Online Auctions: What They Can Offer You

The Internet does not make everything easier and better. I still have to brush my teeth every day, I still have to drive to get gas, and it will never make me a decent basketball player. What users have found is that the web’s ability to disseminate expansive, sortable information instantly around the world can make SOME things easier and better. For example, you can find a 1952 Life magazine with the original “Old Man and the Sea” on eBay for $24 and trade your company’s unused bandwidth with Enron. This resource-sharing power has enhanced the effectiveness of some dynamic pricing models to the point that they have become significantly more attractive to a large number of people.

The auction form of dynamic pricing is one such model. It is particularly dependent on timely price information and on the mass of qualified buyers and sellers. Whereas before you could visit an auction downtown, now you can visit an auction that is worldwide. If you had three item choices at a downtown auction, now the possibilities are nearly limitless at an online auction. And if you’re a seller, this is a plus for you, too. Would you rather have 35 people bidding on your item or 500,000?

So from a theoretical view, online auctions make sense. And they’re proving practical, too, as is attested by their appearance on more and more top B2C and B2B sites. So what’s going on?

According to Forrester Research, 50 percent of online business in 2002 will be conducted via online auctions. Another report shows the values of goods sold at auction rising from $10.1 billion in 1998 to $64.9 billion in 2002. GartnerGroup says that by year-end 2002, B2B and B2C web-based auctions will be the leading method of liquidating surplus goods and services. These figures are estimates but display the rising trend in this kind of transaction.

In simplest terms, the main benefit of the auction format for the seller is the ability to sell excess inventory at a higher recovery cost. The main benefit for the buyer is the ability to buy items at lower-than-advertised prices. Here’s a breakdown of some of the benefits and drawbacks.

Benefits:

  • Reach more price-sensitive customers

  • Move excess inventory that’s aging
    • Get a higher recovery cost

    • Minimize inventory-holding costs
  • Determine optimal price for goods; test pricing
  • Increase host site’s traffic and stickiness
  • Acquire new customers cost-effectively
    • For every winning bid there are typically 300 registered bidders (Numbers are from FairMarket.com.)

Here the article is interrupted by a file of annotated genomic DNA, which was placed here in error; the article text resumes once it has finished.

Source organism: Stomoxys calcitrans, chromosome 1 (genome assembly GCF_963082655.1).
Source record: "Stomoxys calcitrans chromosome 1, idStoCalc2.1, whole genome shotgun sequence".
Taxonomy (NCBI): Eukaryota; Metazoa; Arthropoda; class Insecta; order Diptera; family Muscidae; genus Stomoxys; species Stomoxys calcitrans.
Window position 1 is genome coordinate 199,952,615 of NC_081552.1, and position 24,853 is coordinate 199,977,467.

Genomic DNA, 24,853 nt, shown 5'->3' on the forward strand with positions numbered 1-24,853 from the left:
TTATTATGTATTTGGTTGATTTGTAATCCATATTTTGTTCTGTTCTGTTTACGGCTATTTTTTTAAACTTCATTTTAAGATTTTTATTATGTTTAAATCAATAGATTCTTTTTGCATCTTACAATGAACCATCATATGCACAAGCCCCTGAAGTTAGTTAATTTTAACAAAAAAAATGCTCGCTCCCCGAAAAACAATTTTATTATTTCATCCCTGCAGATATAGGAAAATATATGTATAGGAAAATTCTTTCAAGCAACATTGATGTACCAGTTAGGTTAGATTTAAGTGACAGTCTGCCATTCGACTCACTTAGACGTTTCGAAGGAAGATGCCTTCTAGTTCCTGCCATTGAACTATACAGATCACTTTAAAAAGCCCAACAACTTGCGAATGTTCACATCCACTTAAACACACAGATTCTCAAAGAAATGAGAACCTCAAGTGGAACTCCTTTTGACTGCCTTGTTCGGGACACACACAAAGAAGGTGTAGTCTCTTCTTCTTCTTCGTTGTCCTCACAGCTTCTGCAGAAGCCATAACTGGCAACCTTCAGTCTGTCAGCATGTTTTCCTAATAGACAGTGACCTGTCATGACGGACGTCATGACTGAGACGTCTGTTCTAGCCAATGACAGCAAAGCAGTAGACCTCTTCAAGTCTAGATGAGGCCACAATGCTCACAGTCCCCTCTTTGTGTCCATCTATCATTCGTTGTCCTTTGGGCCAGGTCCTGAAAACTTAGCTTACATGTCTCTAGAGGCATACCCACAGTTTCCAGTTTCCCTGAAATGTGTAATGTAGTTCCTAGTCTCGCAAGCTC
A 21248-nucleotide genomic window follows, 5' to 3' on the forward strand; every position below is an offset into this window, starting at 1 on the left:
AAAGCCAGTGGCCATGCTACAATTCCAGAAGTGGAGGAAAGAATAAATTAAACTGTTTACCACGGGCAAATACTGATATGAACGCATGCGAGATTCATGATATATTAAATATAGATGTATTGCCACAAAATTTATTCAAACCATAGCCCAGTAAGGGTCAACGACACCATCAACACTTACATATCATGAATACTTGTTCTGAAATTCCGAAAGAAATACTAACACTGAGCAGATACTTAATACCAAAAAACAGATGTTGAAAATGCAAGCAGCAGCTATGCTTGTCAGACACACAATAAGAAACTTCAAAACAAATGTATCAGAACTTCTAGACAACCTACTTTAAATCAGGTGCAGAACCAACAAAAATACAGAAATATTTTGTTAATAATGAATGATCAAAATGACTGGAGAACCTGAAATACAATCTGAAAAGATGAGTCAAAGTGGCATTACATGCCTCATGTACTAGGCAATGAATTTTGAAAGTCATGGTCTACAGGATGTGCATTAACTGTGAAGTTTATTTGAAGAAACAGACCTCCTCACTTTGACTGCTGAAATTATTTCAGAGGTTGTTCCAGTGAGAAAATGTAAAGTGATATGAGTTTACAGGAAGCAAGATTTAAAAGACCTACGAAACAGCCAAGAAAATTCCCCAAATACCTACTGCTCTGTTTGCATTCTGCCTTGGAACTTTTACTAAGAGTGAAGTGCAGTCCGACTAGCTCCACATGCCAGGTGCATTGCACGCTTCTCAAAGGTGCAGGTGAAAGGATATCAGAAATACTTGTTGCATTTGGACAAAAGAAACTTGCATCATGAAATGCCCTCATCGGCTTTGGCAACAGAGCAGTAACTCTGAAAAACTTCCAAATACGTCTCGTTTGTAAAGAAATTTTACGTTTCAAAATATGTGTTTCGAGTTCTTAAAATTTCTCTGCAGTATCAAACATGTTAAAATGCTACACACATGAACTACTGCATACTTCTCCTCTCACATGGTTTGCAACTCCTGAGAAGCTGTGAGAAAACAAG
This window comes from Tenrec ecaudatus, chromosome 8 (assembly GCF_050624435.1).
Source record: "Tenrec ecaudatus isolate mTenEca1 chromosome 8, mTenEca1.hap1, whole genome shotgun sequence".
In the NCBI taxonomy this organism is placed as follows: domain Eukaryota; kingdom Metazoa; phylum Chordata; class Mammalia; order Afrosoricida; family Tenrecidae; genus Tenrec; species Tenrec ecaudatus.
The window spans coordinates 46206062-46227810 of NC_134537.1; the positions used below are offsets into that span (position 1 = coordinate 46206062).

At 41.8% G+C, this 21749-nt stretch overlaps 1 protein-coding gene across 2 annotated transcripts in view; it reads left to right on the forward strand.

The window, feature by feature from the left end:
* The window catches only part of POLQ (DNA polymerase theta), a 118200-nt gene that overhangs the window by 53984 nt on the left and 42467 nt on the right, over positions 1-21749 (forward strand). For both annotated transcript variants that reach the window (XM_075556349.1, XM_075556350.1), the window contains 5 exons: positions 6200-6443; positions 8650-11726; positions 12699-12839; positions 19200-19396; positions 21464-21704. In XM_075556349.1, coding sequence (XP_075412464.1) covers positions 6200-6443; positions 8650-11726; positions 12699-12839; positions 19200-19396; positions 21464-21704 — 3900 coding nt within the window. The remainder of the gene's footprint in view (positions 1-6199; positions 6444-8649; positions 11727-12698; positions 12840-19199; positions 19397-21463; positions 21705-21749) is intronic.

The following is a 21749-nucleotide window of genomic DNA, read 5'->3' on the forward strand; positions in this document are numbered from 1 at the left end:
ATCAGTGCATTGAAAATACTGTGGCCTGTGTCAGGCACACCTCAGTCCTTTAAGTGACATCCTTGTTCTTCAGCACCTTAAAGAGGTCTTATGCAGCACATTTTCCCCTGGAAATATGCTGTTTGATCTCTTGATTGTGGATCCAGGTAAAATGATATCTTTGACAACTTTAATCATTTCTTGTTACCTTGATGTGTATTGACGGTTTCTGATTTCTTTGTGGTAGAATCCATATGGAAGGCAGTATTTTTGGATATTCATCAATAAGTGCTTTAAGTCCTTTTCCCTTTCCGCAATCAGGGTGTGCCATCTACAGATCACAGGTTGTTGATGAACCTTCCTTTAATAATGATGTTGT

• Losing bidders: Emails sent to internal list cost an average of $2 per sale compared to emails sent to a rented list at $286 per sale. (Forrester Research)
      • Refer them to similar items currently on auction

      • Offer them coupons for purchase at the retail site
      • Add them to a newsletter highlighting special deals (opt-in)
      • Notify them the next time that item goes on auction or on sale at a certain price threshold at the retail site

Drawbacks:

  • Diminished brand image on high-end/high-quality goods

  • Reduced margins (If it’s on auction, the selling price will be less than the advertised retail price.)
  • Lack of anonymity: Sellers don’t want their current customers to see them giving a better deal to someone else, and buyers don’t want competitors to see the types of purchases they are making as well as any proprietary specifications that they require.

Auctions will stake a claim in the online business world and will become widely used to move inventory that’s simply commodity or has become surplus or dated. They won’t, however, dominate all sales by businesses any more than online sales will dominate offline sales (in the near future). GartnerGroup cautions that through 2003, most businesses will procure less than five percent of their goods and services through web-based auctions.

The key is analyzing the particular market, the types of goods sold, and the needs of buyers and sellers and then fitting the right model to the market. A type of dynamic pricing may prove to be the best way to maximize returns on that inventory. I was just outbid on the 1952 Life magazine on eBay. Maybe the going rate is $25.50 these days… $26.50… $27.50… OK, I’m out… last one… $28.50…

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